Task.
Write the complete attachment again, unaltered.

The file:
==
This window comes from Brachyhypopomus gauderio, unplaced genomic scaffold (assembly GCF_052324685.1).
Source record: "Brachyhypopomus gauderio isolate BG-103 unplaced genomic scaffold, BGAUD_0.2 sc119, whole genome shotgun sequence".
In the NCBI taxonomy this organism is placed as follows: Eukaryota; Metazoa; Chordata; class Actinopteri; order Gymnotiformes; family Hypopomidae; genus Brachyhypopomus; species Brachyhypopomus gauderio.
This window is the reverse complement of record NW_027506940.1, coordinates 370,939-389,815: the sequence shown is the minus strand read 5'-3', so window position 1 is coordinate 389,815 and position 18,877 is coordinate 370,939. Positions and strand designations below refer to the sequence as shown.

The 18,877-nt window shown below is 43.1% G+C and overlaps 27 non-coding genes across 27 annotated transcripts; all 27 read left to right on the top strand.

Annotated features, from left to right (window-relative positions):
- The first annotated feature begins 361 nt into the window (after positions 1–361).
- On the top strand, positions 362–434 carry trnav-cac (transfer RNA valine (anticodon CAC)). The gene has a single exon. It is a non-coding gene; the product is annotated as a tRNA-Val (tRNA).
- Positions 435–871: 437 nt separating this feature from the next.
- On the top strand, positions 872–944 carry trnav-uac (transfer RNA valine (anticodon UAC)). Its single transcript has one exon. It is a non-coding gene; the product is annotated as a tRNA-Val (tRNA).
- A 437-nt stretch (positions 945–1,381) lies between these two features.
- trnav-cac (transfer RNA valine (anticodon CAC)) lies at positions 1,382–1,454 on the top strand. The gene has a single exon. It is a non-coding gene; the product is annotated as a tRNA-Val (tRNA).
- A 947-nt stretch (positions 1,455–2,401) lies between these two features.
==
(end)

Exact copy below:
This window comes from Brachyhypopomus gauderio, unplaced genomic scaffold (assembly GCF_052324685.1).
Source record: "Brachyhypopomus gauderio isolate BG-103 unplaced genomic scaffold, BGAUD_0.2 sc119, whole genome shotgun sequence".
In the NCBI taxonomy this organism is placed as follows: Eukaryota; Metazoa; Chordata; class Actinopteri; order Gymnotiformes; family Hypopomidae; genus Brachyhypopomus; species Brachyhypopomus gauderio.
This window is the reverse complement of record NW_027506940.1, coordinates 370,939-389,815: the sequence shown is the minus strand read 5'-3', so window position 1 is coordinate 389,815 and position 18,877 is coordinate 370,939. Positions and strand designations below refer to the sequence as shown.

The 18,877-nt window shown below is 43.1% G+C and overlaps 27 non-coding genes across 27 annotated transcripts; all 27 read left to right on the top strand.

Annotated features, from left to right (window-relative positions):
- The first annotated feature begins 361 nt into the window (after positions 1–361).
- On the top strand, positions 362–434 carry trnav-cac (transfer RNA valine (anticodon CAC)). The gene has a single exon. It is a non-coding gene; the product is annotated as a tRNA-Val (tRNA).
- Positions 435–871: 437 nt separating this feature from the next.
- On the top strand, positions 872–944 carry trnav-uac (transfer RNA valine (anticodon UAC)). Its single transcript has one exon. It is a non-coding gene; the product is annotated as a tRNA-Val (tRNA).
- A 437-nt stretch (positions 945–1,381) lies between these two features.
- trnav-cac (transfer RNA valine (anticodon CAC)) lies at positions 1,382–1,454 on the top strand. The gene has a single exon. It is a non-coding gene; the product is annotated as a tRNA-Val (tRNA).
- A 947-nt stretch (positions 1,455–2,401) lies between these two features.